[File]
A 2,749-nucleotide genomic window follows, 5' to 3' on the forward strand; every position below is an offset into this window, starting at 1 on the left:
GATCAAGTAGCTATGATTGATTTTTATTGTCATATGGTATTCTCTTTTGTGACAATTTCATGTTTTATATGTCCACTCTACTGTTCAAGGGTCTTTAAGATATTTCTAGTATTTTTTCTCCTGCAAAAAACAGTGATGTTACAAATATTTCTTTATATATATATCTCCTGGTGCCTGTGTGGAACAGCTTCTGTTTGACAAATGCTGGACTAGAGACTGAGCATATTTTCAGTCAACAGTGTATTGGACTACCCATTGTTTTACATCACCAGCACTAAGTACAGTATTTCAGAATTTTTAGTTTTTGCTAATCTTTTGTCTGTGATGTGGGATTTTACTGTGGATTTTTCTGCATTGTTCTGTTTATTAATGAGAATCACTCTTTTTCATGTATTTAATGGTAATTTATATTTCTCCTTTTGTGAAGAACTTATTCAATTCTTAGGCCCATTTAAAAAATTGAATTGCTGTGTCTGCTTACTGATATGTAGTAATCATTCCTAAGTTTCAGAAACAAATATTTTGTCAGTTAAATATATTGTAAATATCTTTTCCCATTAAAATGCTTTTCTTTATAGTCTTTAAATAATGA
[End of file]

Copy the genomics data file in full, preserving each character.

A 2,749-nucleotide genomic window follows, 5' to 3' on the forward strand; every position below is an offset into this window, starting at 1 on the left:
GATCAAGTAGCTATGATTGATTTTTATTGTCATATGGTATTCTCTTTTGTGACAATTTCATGTTTTATATGTCCACTCTACTGTTCAAGGGTCTTTAAGATATTTCTAGTATTTTTTCTCCTGCAAAAAACAGTGATGTTACAAATATTTCTTTATATATATATCTCCTGGTGCCTGTGTGGAACAGCTTCTGTTTGACAAATGCTGGACTAGAGACTGAGCATATTTTCAGTCAACAGTGTATTGGACTACCCATTGTTTTACATCACCAGCACTAAGTACAGTATTTCAGAATTTTTAGTTTTTGCTAATCTTTTGTCTGTGATGTGGGATTTTACTGTGGATTTTTCTGCATTGTTCTGTTTATTAATGAGAATCACTCTTTTTCATGTATTTAATGGTAATTTATATTTCTCCTTTTGTGAAGAACTTATTCAATTCTTAGGCCCATTTAAAAAATTGAATTGCTGTGTCTGCTTACTGATATGTAGTAATCATTCCTAAGTTTCAGAAACAAATATTTTGTCAGTTAAATATATTGTAAATATCTTTTCCCATTAAAATGCTTTTCTTTATAGTCTTTAAATAATGA